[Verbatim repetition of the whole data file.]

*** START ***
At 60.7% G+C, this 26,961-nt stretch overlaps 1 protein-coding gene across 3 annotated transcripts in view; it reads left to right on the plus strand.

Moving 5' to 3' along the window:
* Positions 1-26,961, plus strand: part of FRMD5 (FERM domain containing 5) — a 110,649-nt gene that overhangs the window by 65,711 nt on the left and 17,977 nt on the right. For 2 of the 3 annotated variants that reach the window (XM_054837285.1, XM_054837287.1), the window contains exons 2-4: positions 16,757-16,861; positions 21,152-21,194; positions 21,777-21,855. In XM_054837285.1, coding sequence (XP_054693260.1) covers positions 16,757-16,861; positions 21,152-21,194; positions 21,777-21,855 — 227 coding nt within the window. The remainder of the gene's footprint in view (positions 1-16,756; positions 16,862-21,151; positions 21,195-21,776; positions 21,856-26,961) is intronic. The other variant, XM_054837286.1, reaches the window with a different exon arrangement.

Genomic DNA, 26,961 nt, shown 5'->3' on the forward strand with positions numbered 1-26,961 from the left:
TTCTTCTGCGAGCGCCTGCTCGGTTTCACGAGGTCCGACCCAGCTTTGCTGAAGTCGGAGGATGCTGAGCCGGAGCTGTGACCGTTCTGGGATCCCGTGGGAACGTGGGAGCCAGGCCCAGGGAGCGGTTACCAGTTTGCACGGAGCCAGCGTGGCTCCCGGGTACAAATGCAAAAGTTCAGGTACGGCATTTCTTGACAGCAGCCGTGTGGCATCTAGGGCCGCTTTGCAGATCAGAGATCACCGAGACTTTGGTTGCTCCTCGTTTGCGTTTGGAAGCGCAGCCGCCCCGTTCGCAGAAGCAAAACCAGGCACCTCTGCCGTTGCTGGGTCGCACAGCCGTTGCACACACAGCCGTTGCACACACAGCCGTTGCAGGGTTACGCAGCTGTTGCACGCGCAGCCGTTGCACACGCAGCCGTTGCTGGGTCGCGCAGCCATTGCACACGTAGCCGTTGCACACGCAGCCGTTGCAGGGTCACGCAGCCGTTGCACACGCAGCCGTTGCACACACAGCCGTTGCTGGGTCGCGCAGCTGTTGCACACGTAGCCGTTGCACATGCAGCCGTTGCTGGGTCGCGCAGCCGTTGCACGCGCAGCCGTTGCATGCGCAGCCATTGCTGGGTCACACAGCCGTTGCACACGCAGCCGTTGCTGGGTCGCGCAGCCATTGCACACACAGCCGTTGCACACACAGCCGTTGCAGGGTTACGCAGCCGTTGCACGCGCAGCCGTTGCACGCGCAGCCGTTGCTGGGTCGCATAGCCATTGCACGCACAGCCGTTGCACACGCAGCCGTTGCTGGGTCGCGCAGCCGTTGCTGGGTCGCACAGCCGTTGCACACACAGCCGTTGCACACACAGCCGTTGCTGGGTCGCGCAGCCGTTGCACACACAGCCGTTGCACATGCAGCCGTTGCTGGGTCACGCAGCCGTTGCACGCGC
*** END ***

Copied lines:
At 60.7% G+C, this 26,961-nt stretch overlaps 1 protein-coding gene across 3 annotated transcripts in view; it reads left to right on the plus strand.

Moving 5' to 3' along the window:
* Positions 1-26,961, plus strand: part of FRMD5 (FERM domain containing 5) — a 110,649-nt gene that overhangs the window by 65,711 nt on the left and 17,977 nt on the right. For 2 of the 3 annotated variants that reach the window (XM_054837285.1, XM_054837287.1), the window contains exons 2-4: positions 16,757-16,861; positions 21,152-21,194; positions 21,777-21,855. In XM_054837285.1, coding sequence (XP_054693260.1) covers positions 16,757-16,861; positions 21,152-21,194; positions 21,777-21,855 — 227 coding nt within the window. The remainder of the gene's footprint in view (positions 1-16,756; positions 16,862-21,151; positions 21,195-21,776; positions 21,856-26,961) is intronic. The other variant, XM_054837286.1, reaches the window with a different exon arrangement.

Genomic DNA, 26,961 nt, shown 5'->3' on the forward strand with positions numbered 1-26,961 from the left:
TTCTTCTGCGAGCGCCTGCTCGGTTTCACGAGGTCCGACCCAGCTTTGCTGAAGTCGGAGGATGCTGAGCCGGAGCTGTGACCGTTCTGGGATCCCGTGGGAACGTGGGAGCCAGGCCCAGGGAGCGGTTACCAGTTTGCACGGAGCCAGCGTGGCTCCCGGGTACAAATGCAAAAGTTCAGGTACGGCATTTCTTGACAGCAGCCGTGTGGCATCTAGGGCCGCTTTGCAGATCAGAGATCACCGAGACTTTGGTTGCTCCTCGTTTGCGTTTGGAAGCGCAGCCGCCCCGTTCGCAGAAGCAAAACCAGGCACCTCTGCCGTTGCTGGGTCGCACAGCCGTTGCACACACAGCCGTTGCACACACAGCCGTTGCAGGGTTACGCAGCTGTTGCACGCGCAGCCGTTGCACACGCAGCCGTTGCTGGGTCGCGCAGCCATTGCACACGTAGCCGTTGCACACGCAGCCGTTGCAGGGTCACGCAGCCGTTGCACACGCAGCCGTTGCACACACAGCCGTTGCTGGGTCGCGCAGCTGTTGCACACGTAGCCGTTGCACATGCAGCCGTTGCTGGGTCGCGCAGCCGTTGCACGCGCAGCCGTTGCATGCGCAGCCATTGCTGGGTCACACAGCCGTTGCACACGCAGCCGTTGCTGGGTCGCGCAGCCATTGCACACACAGCCGTTGCACACACAGCCGTTGCAGGGTTACGCAGCCGTTGCACGCGCAGCCGTTGCACGCGCAGCCGTTGCTGGGTCGCATAGCCATTGCACGCACAGCCGTTGCACACGCAGCCGTTGCTGGGTCGCGCAGCCGTTGCTGGGTCGCACAGCCGTTGCACACACAGCCGTTGCACACACAGCCGTTGCTGGGTCGCGCAGCCGTTGCACACACAGCCGTTGCACATGCAGCCGTTGCTGGGTCACGCAGCCGTTGCACGCGC